I need to find an image, say ABC.jpg, that I know will have been programmatically placed into a directory named ABC_MPSC. I've tried:

cd /
find . -name "ABC_MPSC/ABC.jpg"

But that doesn't return anything (I actually know where the particular one I'm searching for is, so I know it exists). Is there a find command that could allow me not have to search manually?


2 Answers 2


There's a -path predicate that's useful here:

find . -path '*/ABC_MPSC/ABC.jpg'

The POSIX description for that predicate is:

The primary shall evaluate as true if the current pathname matches pattern using the pattern matching notation described in Pattern Matching Notation. The additional rules in Patterns Used for Filename Expansion do not apply as this is a matching operation, not an expansion.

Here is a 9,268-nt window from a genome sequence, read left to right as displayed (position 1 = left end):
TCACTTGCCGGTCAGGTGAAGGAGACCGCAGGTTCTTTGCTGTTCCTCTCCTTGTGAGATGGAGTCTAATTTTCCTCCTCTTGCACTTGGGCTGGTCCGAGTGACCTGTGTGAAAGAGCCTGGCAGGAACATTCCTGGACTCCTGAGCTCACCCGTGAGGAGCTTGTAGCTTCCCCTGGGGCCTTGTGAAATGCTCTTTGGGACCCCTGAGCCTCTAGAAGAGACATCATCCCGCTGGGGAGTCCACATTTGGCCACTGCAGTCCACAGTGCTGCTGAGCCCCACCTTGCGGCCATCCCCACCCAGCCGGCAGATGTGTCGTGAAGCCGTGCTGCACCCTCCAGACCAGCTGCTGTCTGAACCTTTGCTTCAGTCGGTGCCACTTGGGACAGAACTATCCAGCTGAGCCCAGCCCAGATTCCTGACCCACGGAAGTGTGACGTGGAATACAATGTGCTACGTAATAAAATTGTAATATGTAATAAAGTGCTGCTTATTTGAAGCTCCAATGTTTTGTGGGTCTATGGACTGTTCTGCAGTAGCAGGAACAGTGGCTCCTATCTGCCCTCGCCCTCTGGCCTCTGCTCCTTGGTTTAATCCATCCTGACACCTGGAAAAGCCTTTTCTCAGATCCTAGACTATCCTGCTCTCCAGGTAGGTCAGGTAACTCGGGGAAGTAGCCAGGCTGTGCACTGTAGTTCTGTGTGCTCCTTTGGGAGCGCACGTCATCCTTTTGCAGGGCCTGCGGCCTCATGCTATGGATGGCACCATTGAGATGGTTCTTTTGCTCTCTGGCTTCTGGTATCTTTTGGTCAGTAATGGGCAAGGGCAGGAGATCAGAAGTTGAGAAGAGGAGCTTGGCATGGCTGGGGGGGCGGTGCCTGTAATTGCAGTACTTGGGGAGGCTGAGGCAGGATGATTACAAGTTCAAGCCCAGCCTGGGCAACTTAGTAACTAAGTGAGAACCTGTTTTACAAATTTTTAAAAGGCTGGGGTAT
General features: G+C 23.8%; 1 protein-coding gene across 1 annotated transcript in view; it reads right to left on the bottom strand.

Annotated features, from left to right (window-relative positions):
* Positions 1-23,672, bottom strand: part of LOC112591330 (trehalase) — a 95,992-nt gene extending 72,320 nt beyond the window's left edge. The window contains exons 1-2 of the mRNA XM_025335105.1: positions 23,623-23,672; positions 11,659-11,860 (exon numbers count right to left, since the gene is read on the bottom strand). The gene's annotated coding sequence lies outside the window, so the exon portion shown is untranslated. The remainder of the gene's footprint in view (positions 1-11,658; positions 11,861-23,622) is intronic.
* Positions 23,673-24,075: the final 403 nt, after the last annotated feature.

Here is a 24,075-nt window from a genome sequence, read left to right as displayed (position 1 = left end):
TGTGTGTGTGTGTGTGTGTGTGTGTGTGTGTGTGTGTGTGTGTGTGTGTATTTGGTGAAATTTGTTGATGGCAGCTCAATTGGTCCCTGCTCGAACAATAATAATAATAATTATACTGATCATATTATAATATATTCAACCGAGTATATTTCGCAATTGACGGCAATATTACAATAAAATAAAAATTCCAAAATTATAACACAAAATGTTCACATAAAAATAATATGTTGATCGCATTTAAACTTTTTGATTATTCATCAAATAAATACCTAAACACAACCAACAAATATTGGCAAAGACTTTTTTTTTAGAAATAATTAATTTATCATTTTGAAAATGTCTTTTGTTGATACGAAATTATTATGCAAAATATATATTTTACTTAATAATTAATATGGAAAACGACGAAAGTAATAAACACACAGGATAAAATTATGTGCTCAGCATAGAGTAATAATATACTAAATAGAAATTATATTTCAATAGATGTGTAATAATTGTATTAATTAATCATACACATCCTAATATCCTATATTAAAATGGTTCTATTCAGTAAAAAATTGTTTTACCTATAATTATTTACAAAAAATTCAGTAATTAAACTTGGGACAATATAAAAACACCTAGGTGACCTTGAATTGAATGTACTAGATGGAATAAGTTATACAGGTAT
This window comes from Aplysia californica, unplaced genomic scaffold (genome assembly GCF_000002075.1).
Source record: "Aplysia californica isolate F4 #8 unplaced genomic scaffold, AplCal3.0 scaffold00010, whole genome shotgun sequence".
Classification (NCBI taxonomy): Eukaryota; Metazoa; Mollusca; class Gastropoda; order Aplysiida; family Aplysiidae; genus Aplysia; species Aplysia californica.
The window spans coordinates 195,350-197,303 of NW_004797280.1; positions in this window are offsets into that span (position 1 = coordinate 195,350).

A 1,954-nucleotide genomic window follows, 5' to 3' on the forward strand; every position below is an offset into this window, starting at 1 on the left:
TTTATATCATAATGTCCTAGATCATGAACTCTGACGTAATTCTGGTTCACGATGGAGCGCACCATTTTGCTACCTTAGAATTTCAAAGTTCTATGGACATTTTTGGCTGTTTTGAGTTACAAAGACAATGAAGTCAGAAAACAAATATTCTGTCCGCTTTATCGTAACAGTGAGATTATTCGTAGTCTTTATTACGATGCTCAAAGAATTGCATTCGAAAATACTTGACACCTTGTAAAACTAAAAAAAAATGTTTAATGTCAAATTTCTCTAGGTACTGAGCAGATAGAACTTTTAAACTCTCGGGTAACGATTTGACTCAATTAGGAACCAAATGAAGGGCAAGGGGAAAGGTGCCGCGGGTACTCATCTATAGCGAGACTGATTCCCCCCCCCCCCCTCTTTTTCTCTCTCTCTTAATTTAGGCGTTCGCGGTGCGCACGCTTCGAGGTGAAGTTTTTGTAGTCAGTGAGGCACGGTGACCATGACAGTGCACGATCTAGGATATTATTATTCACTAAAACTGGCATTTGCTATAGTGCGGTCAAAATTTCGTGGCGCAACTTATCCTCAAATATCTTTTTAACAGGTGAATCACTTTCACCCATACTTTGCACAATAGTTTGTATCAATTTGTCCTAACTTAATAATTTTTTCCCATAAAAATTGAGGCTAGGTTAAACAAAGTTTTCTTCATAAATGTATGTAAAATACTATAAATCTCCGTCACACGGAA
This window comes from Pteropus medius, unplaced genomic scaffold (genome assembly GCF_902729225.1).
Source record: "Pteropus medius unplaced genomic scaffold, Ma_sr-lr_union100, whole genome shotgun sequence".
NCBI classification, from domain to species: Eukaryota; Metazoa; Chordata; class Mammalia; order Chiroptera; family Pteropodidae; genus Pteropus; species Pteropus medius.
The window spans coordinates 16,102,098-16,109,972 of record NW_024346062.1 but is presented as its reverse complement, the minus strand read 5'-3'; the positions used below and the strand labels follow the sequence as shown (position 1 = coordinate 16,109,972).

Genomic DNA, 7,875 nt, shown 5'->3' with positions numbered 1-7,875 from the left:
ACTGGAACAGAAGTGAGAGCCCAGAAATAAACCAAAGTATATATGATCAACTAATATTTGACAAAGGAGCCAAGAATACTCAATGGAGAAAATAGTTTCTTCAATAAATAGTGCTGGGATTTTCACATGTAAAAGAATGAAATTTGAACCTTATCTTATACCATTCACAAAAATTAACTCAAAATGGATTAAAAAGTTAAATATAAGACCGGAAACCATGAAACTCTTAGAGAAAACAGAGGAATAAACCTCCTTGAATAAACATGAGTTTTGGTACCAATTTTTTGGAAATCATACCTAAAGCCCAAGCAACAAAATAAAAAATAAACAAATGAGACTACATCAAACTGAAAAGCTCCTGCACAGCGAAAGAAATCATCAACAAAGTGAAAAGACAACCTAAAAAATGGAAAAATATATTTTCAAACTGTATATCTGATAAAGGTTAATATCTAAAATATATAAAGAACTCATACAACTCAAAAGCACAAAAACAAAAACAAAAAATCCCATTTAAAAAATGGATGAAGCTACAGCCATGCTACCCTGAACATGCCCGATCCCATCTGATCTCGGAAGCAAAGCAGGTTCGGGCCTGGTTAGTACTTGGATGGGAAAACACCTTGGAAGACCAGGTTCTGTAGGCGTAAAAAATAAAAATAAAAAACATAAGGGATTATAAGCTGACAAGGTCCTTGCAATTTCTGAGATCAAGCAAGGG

The reason that your -name "ABC_MPSC/ABC.jpg" failed is because the -name predicate:

shall evaluate as true if the basename of the current pathname matches pattern

In other words, -name never sees the directory of the current filename, only the base filename itself (ABC.jpg, for example).


Two ways (apart from using -path):

  1. Look for the directory, then detect the file:

    find / -type d -name 'ABC_MPSC' -exec test -f {}/ABC.jpg \; -print

    This relies on the find implementation to expand {} to the current pathname of the found directory, even though it's concatenated with /ABC.jpg (it's not required to do that). It could also be written as

    find / -type d -name 'ABC_MPSC' \
        -exec sh -c 'test -f "$1"/ABC.jpg' sh {} \; -print
  2. Look for the file, then check it's parent directory name:

    find / -type f -name 'ABC.jpg' -exec sh -c '
        case $(dirname "$1") in
            */ABC_MPSC) exit 0 ;;
            *) exit 1
        esac' sh {} \; -print

Both of these alternatives would be slower than using -path in the way as Jeff shows. I'm leaving them here as examples none the less, as they could possibly be adapted for other things.

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